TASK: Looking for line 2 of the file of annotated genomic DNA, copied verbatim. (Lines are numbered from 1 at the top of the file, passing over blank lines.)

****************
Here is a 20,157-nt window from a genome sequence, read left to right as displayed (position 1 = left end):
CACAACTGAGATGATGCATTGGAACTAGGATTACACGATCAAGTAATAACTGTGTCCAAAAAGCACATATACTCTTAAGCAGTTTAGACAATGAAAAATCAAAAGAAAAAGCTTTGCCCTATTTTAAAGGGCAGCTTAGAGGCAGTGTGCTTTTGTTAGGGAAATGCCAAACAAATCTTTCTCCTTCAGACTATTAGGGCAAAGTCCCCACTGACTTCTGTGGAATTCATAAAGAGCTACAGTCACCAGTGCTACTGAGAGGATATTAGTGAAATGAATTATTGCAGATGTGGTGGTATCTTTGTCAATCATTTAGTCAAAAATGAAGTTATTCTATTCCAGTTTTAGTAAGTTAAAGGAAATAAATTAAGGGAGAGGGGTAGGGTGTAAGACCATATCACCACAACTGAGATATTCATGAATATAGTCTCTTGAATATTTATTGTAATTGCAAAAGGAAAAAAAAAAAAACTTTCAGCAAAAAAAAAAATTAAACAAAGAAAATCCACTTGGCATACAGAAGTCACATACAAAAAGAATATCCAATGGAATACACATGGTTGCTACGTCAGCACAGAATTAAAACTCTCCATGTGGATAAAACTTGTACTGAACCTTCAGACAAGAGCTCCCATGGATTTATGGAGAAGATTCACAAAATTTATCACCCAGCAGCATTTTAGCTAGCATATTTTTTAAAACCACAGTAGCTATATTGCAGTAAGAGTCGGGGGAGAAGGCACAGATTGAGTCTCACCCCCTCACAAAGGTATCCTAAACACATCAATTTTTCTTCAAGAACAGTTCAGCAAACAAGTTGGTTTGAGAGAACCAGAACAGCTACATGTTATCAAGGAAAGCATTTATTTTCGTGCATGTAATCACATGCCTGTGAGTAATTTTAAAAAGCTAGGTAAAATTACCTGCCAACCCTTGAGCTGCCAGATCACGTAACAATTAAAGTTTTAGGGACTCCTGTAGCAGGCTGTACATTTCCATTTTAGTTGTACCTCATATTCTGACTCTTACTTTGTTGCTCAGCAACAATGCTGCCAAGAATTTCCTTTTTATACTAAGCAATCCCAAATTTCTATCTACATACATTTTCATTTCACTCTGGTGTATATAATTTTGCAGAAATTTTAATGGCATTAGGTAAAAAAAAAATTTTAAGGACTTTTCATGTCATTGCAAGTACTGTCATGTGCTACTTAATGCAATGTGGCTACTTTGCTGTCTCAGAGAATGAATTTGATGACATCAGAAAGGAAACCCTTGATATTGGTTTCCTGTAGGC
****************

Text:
CACAACTGAGATGATGCATTGGAACTAGGATTACACGATCAAGTAATAACTGTGTCCAAAAAGCACATATACTCTTAAGCAGTTTAGACAATGAAAAATCAAAAGAAAAAGCTTTGCCCTATTTTAAAGGGCAGCTTAGAGGCAGTGTGCTTTTGTTAGGGAAATGCCAAACAAATCTTTCTCCTTCAGACTATTAGGGCAAAGTCCCCACTGACTTCTGTGGAATTCATAAAGAGCTACAGTCACCAGTGCTACTGAGAGGATATTAGTGAAATGAATTATTGCAGATGTGGTGGTATCTTTGTCAATCATTTAGTCAAAAATGAAGTTATTCTATTCCAGTTTTAGTAAGTTAAAGGAAATAAATTAAGGGAGAGGGGTAGGGTGTAAGACCATATCACCACAACTGAGATATTCATGAATATAGTCTCTTGAATATTTATTGTAATTGCAAAAGGAAAAAAAAAAAAACTTTCAGCAAAAAAAAAAATTAAACAAAGAAAATCCACTTGGCATACAGAAGTCACATACAAAAAGAATATCCAATGGAATACACATGGTTGCTACGTCAGCACAGAATTAAAACTCTCCATGTGGATAAAACTTGTACTGAACCTTCAGACAAGAGCTCCCATGGATTTATGGAGAAGATTCACAAAATTTATCACCCAGCAGCATTTTAGCTAGCATATTTTTTAAAACCACAGTAGCTATATTGCAGTAAGAGTCGGGGGAGAAGGCACAGATTGAGTCTCACCCCCTCACAAAGGTATCCTAAACACATCAATTTTTCTTCAAGAACAGTTCAGCAAACAAGTTGGTTTGAGAGAACCAGAACAGCTACATGTTATCAAGGAAAGCATTTATTTTCGTGCATGTAATCACATGCCTGTGAGTAATTTTAAAAAGCTAGGTAAAATTACCTGCCAACCCTTGAGCTGCCAGATCACGTAACAATTAAAGTTTTAGGGACTCCTGTAGCAGGCTGTACATTTCCATTTTAGTTGTACCTCATATTCTGACTCTTACTTTGTTGCTCAGCAACAATGCTGCCAAGAATTTCCTTTTTATACTAAGCAATCCCAAATTTCTATCTACATACATTTTCATTTCACTCTGGTGTATATAATTTTGCAGAAATTTTAATGGCATTAGGTAAAAAAAAAATTTTAAGGACTTTTCATGTCATTGCAAGTACTGTCATGTGCTACTTAATGCAATGTGGCTACTTTGCTGTCTCAGAGAATGAATTTGATGACATCAGAAAGGAAACCCTTGATATTGGTTTCCTGTAGGC